The rest of NIST's wording indicates that a plan isn't necessarily a single, comprehensive document that attacks everything. Rather, it will make reference to other important policies and procedures that will further drive the overall success of your cybersecurity plan. You may even choose to have a separate document dedicated to the security controls you select for your organization. (Note that in the actual plan development section of this guide, recommendations for creating the additional "policies, procedures, and additional documents" you'll need will be given. Despite those recommendations, NIST's guidance still holds true: your actual plan document should make reference to them and provide sufficient description of what those external plans intend to accomplish within the scope of the cybersecurity plan. In the end, though, this decision to have one lengthy document or branched documents linked to the overall plan is a matter of organizational choice.)

The takeaway from this analysis of NIST's language is that the while any standards framework you use can guide the development of a cybersecurity plan, it can't be done in a vacuum that doesn't take into account organizational goals, system and data aspects, and risk assessments. Additionally, while driven by the framework, the cybersecurity plan also doesn't need to contain every detail recommended by the framework; sometimes it's easier to have policy external to but referenced within the plan.

Some additional considerations and tips concerning the blending of a cybersecurity standards framework with your organization's cybersecurity plan include[2][3][4][5]:

  • After selecting one or more frameworks, ensure at a minimum that key stakeholders and related personnel are given a chance to become more familiar with the frameworks before continuing with extensive plan development.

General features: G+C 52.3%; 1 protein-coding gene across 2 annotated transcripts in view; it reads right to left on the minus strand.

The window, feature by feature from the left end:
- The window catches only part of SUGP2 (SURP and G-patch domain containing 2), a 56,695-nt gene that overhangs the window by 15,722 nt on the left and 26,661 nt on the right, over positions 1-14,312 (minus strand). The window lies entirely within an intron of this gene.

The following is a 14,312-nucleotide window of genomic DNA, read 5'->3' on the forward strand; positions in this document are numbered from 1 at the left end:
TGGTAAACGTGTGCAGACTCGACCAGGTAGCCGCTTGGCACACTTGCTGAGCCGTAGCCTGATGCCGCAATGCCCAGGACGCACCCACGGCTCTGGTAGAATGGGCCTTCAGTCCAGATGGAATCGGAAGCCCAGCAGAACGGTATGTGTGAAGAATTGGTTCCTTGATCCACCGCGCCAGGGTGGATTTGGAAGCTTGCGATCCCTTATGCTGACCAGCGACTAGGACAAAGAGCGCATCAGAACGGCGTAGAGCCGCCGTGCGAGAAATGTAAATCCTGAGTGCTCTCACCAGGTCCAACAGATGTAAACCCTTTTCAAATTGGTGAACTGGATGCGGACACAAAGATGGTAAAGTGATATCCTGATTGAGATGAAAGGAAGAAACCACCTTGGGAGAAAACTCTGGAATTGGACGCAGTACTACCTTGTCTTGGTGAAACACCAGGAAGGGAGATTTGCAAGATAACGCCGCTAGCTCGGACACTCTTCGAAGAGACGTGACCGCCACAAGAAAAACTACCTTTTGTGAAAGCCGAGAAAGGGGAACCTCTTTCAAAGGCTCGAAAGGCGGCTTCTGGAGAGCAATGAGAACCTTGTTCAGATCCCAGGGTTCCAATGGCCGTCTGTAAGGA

• Map cybersecurity requirements, organizational objectives, and planned process and procedure to security controls, and then compare the results to your current operating state to understand what gaps exist, if any.
  • Don't be afraid to customize controls and other framework elements in order for your organization to get the maximum benefit out of them. Do keep relevant regulations affecting your organization in mind, however, when customizing.
  • Think of the framework as the defining sauce or crust base of a pizza: it allows you to bake security and privacy principles into your overall cybersecurity strategy, with an end result of being more naturally prepared to address regulatory and contractual obligations.
  • Don't forget to look for additional implementation resources created by the developer of the framework, e.g., from ISA, SANS, and CIS.
  • If expertise isn't available in-house, you may want to turn to a cybersecurity services provider to assist with integrating a framework into your plan.

References

  1. "security control". Computer Security Resource Center. National Institute of Standards and Technology. 2019. https://csrc.nist.gov/glossary/term/security_control. Retrieved 23 July 2020. 
  2. Nili, T. (25 August 2014). "Understanding and Implementing the NIST Cybersecurity Framework". Harvard Law School Forum on Corporate Governance and Financial Regulation. Harvard. https://corpgov.law.harvard.edu/2014/08/25/understanding-and-implementing-the-nist-cybersecurity-framework/. Retrieved 23 July 2020. 
  3. "An Introduction to the Components of the Framework". National Institute of Standards and Technology. 08 October 2019. https://www.nist.gov/cyberframework/online-learning/components-framework. Retrieved 23 July 2020. 
  4. Morgan, J. (04 April 2018). "How to Use the NIST Cybersecurity Framework: A Conversation with NIST’s Matthew Barrett". Security. BNP Media. https://www.securitymagazine.com/blogs/14-security-blog/post/88890-how-to-use-the-nist-cybersecurity-framework. Retrieved 23 July 2020. 
  5. Cornelius, T. (31 July 2018). "Understanding Cybersecurity & Privacy Best Practices". LinkedIn Pulse. https://www.linkedin.com/pulse/understanding-cybersecurity-privacy-best-practices-tom-cornelius/. Retrieved 23 July 2020. 


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Citation information for this chapter

Chapter: 3. Fitting a cybersecurity standards framework into a cybersecurity plan

Title: Comprehensive Guide to Developing and Implementing a Cybersecurity Plan

Edition: First

Author for citation: Shawn E. Douglas

License for content: Creative Commons Attribution-ShareAlike 4.0 International

Publication date: July 2020